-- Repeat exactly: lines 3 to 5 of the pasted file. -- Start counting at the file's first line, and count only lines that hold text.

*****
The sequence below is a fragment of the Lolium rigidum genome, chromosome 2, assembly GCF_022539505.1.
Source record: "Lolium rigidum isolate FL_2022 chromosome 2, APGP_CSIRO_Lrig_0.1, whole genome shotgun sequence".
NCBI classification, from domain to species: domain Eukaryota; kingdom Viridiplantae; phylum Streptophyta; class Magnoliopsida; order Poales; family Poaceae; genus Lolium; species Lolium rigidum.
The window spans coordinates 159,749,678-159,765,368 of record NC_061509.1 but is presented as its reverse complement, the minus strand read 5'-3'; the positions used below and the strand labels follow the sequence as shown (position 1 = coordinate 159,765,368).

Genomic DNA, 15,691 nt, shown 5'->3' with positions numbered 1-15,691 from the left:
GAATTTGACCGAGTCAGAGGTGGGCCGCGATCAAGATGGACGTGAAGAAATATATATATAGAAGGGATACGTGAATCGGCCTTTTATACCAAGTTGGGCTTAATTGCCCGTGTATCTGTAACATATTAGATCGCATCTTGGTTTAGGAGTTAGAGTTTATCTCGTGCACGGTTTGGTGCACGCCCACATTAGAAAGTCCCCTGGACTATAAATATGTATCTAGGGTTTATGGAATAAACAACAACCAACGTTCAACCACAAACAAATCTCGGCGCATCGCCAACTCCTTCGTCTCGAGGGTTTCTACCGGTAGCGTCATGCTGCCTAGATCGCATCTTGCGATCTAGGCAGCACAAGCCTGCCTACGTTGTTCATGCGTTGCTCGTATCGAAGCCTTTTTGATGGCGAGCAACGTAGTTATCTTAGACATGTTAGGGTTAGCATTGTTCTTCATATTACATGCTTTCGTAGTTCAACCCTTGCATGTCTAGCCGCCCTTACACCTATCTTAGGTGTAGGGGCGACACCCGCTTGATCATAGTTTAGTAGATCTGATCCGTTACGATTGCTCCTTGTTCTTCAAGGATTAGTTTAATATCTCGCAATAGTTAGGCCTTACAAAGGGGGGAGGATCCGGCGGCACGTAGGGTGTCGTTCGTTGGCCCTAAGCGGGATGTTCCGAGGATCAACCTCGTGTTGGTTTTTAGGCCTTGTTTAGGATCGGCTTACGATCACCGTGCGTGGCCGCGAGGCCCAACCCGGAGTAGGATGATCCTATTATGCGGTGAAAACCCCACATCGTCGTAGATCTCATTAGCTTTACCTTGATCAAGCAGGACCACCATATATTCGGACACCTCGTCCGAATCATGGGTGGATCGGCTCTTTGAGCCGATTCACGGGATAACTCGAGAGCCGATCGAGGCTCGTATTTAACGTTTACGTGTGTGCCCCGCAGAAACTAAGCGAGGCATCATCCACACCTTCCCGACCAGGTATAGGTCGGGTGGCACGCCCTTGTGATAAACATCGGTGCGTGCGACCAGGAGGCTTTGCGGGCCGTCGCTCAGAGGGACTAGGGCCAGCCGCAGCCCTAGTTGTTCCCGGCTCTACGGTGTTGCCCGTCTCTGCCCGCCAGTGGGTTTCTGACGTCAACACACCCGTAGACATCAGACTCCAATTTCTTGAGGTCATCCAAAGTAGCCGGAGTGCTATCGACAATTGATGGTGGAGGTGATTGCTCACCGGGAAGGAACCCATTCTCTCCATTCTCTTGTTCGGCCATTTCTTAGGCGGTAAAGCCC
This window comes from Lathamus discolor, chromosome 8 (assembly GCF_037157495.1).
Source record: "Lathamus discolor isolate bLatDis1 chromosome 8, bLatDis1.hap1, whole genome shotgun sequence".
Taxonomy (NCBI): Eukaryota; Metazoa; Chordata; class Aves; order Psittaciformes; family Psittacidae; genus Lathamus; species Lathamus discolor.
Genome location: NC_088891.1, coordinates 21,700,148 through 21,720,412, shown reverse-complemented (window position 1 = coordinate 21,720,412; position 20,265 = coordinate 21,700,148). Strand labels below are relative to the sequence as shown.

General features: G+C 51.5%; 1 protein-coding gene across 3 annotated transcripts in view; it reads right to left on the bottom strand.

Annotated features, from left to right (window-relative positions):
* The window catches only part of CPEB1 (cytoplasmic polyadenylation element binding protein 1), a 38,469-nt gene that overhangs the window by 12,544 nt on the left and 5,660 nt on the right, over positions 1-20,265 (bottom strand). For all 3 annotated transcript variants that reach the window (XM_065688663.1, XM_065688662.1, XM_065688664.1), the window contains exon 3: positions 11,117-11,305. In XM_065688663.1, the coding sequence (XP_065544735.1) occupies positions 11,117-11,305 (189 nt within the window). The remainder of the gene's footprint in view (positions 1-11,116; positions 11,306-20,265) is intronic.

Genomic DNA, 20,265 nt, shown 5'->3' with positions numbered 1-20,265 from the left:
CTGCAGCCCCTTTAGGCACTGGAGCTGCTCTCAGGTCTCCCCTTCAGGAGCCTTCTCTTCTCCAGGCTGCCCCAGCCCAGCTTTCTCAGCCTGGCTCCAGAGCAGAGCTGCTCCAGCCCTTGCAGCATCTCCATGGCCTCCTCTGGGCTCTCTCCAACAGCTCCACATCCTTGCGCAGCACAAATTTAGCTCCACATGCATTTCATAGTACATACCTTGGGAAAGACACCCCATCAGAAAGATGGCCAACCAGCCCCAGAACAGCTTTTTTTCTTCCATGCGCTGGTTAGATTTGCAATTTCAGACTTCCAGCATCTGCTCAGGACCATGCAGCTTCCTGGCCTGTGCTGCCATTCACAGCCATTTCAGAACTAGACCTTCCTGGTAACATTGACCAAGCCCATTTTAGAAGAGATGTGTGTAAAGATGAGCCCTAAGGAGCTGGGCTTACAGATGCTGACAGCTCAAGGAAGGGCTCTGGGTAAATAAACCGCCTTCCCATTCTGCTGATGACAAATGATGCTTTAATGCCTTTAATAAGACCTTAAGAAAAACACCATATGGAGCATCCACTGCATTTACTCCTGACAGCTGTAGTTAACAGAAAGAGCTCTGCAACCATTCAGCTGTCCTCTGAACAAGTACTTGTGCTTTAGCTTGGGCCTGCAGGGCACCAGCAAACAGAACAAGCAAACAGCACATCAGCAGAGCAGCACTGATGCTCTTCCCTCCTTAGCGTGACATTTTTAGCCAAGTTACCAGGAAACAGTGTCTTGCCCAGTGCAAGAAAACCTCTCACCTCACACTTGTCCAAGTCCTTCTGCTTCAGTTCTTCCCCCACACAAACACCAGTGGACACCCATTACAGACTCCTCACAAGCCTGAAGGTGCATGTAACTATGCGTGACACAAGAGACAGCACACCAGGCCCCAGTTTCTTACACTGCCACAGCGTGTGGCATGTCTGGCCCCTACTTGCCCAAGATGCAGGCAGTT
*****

NCBI classification, from domain to species: domain Eukaryota; kingdom Viridiplantae; phylum Streptophyta; class Magnoliopsida; order Poales; family Poaceae; genus Lolium; species Lolium rigidum.
The window spans coordinates 159,749,678-159,765,368 of record NC_061509.1 but is presented as its reverse complement, the minus strand read 5'-3'; the positions used below and the strand labels follow the sequence as shown (position 1 = coordinate 159,765,368).

Genomic DNA, 15,691 nt, shown 5'->3' with positions numbered 1-15,691 from the left: